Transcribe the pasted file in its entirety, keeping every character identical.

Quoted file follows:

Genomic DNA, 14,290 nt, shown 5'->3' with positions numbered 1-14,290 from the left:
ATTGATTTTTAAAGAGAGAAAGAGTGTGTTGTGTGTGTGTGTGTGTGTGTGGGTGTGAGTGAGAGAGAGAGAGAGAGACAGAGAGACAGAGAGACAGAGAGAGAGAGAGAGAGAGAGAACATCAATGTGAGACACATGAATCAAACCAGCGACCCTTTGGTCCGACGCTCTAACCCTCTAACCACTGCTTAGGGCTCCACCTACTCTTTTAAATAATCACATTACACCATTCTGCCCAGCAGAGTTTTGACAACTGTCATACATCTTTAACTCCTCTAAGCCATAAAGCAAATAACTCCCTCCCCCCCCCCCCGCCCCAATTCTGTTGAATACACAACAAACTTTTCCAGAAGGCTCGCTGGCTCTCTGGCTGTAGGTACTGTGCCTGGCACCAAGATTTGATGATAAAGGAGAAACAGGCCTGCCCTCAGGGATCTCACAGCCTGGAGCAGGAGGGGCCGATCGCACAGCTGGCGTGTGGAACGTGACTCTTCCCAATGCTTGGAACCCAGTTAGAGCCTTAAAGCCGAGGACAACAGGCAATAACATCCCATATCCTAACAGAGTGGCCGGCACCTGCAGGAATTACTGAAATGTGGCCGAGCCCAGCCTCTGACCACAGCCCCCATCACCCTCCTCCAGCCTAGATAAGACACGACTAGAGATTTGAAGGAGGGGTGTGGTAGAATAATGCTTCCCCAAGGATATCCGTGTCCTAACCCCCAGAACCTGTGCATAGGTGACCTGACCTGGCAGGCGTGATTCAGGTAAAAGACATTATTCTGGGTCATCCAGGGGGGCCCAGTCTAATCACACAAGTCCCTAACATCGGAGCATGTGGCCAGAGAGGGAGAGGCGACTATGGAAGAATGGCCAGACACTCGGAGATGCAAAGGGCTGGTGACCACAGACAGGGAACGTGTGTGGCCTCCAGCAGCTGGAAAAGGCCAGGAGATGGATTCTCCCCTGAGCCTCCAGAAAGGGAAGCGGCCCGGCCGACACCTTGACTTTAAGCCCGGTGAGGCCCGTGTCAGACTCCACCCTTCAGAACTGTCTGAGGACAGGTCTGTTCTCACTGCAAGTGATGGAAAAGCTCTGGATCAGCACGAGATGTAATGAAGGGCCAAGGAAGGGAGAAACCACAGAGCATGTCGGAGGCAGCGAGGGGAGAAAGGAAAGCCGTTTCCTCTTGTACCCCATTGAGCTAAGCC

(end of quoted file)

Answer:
Genomic DNA, 14,290 nt, shown 5'->3' with positions numbered 1-14,290 from the left:
ATTGATTTTTAAAGAGAGAAAGAGTGTGTTGTGTGTGTGTGTGTGTGTGTGGGTGTGAGTGAGAGAGAGAGAGAGAGACAGAGAGACAGAGAGACAGAGAGAGAGAGAGAGAGAGAGAACATCAATGTGAGACACATGAATCAAACCAGCGACCCTTTGGTCCGACGCTCTAACCCTCTAACCACTGCTTAGGGCTCCACCTACTCTTTTAAATAATCACATTACACCATTCTGCCCAGCAGAGTTTTGACAACTGTCATACATCTTTAACTCCTCTAAGCCATAAAGCAAATAACTCCCTCCCCCCCCCCCCGCCCCAATTCTGTTGAATACACAACAAACTTTTCCAGAAGGCTCGCTGGCTCTCTGGCTGTAGGTACTGTGCCTGGCACCAAGATTTGATGATAAAGGAGAAACAGGCCTGCCCTCAGGGATCTCACAGCCTGGAGCAGGAGGGGCCGATCGCACAGCTGGCGTGTGGAACGTGACTCTTCCCAATGCTTGGAACCCAGTTAGAGCCTTAAAGCCGAGGACAACAGGCAATAACATCCCATATCCTAACAGAGTGGCCGGCACCTGCAGGAATTACTGAAATGTGGCCGAGCCCAGCCTCTGACCACAGCCCCCATCACCCTCCTCCAGCCTAGATAAGACACGACTAGAGATTTGAAGGAGGGGTGTGGTAGAATAATGCTTCCCCAAGGATATCCGTGTCCTAACCCCCAGAACCTGTGCATAGGTGACCTGACCTGGCAGGCGTGATTCAGGTAAAAGACATTATTCTGGGTCATCCAGGGGGGCCCAGTCTAATCACACAAGTCCCTAACATCGGAGCATGTGGCCAGAGAGGGAGAGGCGACTATGGAAGAATGGCCAGACACTCGGAGATGCAAAGGGCTGGTGACCACAGACAGGGAACGTGTGTGGCCTCCAGCAGCTGGAAAAGGCCAGGAGATGGATTCTCCCCTGAGCCTCCAGAAAGGGAAGCGGCCCGGCCGACACCTTGACTTTAAGCCCGGTGAGGCCCGTGTCAGACTCCACCCTTCAGAACTGTCTGAGGACAGGTCTGTTCTCACTGCAAGTGATGGAAAAGCTCTGGATCAGCACGAGATGTAATGAAGGGCCAAGGAAGGGAGAAACCACAGAGCATGTCGGAGGCAGCGAGGGGAGAAAGGAAAGCCGTTTCCTCTTGTACCCCATTGAGCTAAGCC